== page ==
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Melissa Johns

Aldridge Studio, The Lowry , Salford

May 13-14, 2022; 70min (also Unity Theatre, Liverpool, June 16; Octagon Bolton, June 18)

Melissa Johns in Snatched at the Lowry
Melissa Johns in Snatched at the Lowry

There are great nights of theatre and there are memorable nights of theatre. They don’t always go hand in hand. Then there are nights of theatre where audience members leave the auditorium feeling a sense of total privilege that they were present for something great, memorable and unbelievably special. The world premiere of Melissa Johns’ Snatched was one of those nights.

TV viewers may well recognise Johns from her roles in BBC drama Life, ITV's Grantchester or Coronation Street, but they will likely be less familiar with the events of 2018 that led to the creation of this autobiographical theatre, when explicit photos of Johns were released online after her iCloud was hacked.

Snatched tackles themes of body shaming, guilt, teen angst, body dysmorphia, disability, eating disorders and media ignorance. The result is a piece of work that is both intensely personal and utterly universal.

A soundtrack of Shania Twain, Natalie Imbruglia and Britney Spears plays as people take their seats. Firmly placing the show in the 90s/00s era of Johns’ youth.

Discarded clothes litter a stage divided into a few distinct areas: a TV set complete with studio lights, a musical performance space and a plinth adorned with a shiny award against a glittery projected backdrop.

The show opens with Johns accepting said award - the Most Influential Humanitarian Overachiever of the year - after beating Michelle Obama and Anne Widdecombe in the process. The acceptance speech is proof that Johns is a natural comedian. Huge sections of the show are genuinely laugh out loud funny. Sadly, the award-winning dream is rudely interrupted by a ringing phone and the devastating news from Johns’ agent of the photo leak.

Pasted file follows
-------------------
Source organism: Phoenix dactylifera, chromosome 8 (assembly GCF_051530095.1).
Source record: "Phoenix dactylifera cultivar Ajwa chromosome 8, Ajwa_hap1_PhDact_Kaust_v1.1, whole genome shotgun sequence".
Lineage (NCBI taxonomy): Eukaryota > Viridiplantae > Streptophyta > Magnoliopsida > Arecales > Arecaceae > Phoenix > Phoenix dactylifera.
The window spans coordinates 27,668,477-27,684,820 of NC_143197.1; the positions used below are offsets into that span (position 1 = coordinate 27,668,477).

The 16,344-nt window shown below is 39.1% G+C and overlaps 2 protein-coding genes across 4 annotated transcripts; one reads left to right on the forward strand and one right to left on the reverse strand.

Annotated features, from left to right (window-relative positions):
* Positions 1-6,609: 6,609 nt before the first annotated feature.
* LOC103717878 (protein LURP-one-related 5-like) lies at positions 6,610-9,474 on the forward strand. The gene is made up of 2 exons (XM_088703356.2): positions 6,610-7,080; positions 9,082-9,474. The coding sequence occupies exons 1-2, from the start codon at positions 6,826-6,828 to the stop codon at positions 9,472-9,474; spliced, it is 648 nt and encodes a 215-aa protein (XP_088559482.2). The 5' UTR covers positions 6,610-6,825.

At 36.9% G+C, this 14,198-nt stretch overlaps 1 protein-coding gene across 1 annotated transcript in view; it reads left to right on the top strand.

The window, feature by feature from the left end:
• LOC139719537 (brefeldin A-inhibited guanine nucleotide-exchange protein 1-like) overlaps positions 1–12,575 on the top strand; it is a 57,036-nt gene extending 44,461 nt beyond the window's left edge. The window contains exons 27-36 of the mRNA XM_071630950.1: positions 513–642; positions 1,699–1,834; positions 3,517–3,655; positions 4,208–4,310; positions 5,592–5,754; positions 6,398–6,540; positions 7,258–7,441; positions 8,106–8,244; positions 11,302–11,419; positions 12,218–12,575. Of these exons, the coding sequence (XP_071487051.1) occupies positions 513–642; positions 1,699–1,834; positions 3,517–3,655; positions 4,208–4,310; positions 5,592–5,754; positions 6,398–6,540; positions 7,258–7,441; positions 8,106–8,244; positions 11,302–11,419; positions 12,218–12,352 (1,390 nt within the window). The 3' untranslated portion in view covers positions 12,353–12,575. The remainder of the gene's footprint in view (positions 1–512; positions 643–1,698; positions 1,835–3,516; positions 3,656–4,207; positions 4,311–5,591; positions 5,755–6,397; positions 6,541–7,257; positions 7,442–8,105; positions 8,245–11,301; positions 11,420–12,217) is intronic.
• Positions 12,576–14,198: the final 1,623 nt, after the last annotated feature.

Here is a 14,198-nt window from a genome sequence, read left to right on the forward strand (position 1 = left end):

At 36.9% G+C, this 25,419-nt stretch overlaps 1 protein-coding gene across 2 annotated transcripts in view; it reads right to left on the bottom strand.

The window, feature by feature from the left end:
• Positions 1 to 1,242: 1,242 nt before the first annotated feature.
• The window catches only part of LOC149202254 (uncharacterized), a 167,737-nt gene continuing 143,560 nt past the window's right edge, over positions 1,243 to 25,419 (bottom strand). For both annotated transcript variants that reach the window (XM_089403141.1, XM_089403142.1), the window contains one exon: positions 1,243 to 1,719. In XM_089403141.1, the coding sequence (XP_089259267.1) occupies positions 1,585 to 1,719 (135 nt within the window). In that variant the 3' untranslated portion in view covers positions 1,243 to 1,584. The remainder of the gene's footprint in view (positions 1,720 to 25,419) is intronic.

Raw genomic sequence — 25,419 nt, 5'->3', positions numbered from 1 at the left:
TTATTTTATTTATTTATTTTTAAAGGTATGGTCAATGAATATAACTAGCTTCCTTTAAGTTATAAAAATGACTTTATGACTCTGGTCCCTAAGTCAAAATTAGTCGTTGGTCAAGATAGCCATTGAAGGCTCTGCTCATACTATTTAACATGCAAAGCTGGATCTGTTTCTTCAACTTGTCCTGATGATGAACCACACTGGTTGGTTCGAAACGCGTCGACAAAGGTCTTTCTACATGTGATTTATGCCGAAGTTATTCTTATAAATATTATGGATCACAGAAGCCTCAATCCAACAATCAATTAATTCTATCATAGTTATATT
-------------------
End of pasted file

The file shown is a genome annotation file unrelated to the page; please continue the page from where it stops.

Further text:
What follows is essentially a set of monologues describing events of John’s life. These vignettes are based on verbatim conversations with director Lily Levin, who co-devised the piece. They are brought to life thanks to stunning on-stage music from Imogen Halsey, pitch-perfect projections and, most importantly, Johns’ sensational acting. She transforms believably from her youthful self to her mother and then into clueless daytime TV host Mia Sporgon with ease.

For audiences without the experience of living without a limb, Snatched is a tough but important watch about how society reacts to disability. From the, perhaps well-meaning, stereotyping – describing everyday achievements as heroic or brave – to the downright disgusting comments posted online about Johns’ leaked photos.

But this show is much more than a play about disability. Anyone who has ever wanted to hide away their uniqueness and fade into "normal" will take something from it. Anyone who has had their heart broken or felt shame about their body or sexuality will feel the same pain. Anyone who has felt that unique combination of both unconditional love and frustrated annoyance towards parents or siblings will be moved to tears as they watch Johns’ childhood family videos and hear the voices of her parents.

What is perhaps most impressive about Snatched is its quality of production. Anyone wanting to know how to ground a piece convincingly in a period need look no further. The Nokia text messaging visuals, a description of logging on to dial-up internet, the images of a mottled supermarket floor and the 90s tunes. All perfect.

Halsey’s music deserves special praise. She switches from playing Bach’s famous cello prelude to haunting keyboard versions of well-known pop classics, and is brilliant at both. The soundtrack is not just reminding us of the period – just as the audience is being asked to look at disability and difference in a new way, Snatched is also forcing us to look at these tracks differently. The Vengaboys will certainly not sound the same again and Wheatus’ Teenage Dirtbag has perhaps never been more appropriate.

It’s simply impossible to find fault with such an uplifting, hilarious and heartbreaking production. Devised theatre often grows and improves with age and touring, but as this production prepares to head around the country it is already unbelievably accomplished. It fully deserved the instant standing ovation on its first night. The first, surely, of many.


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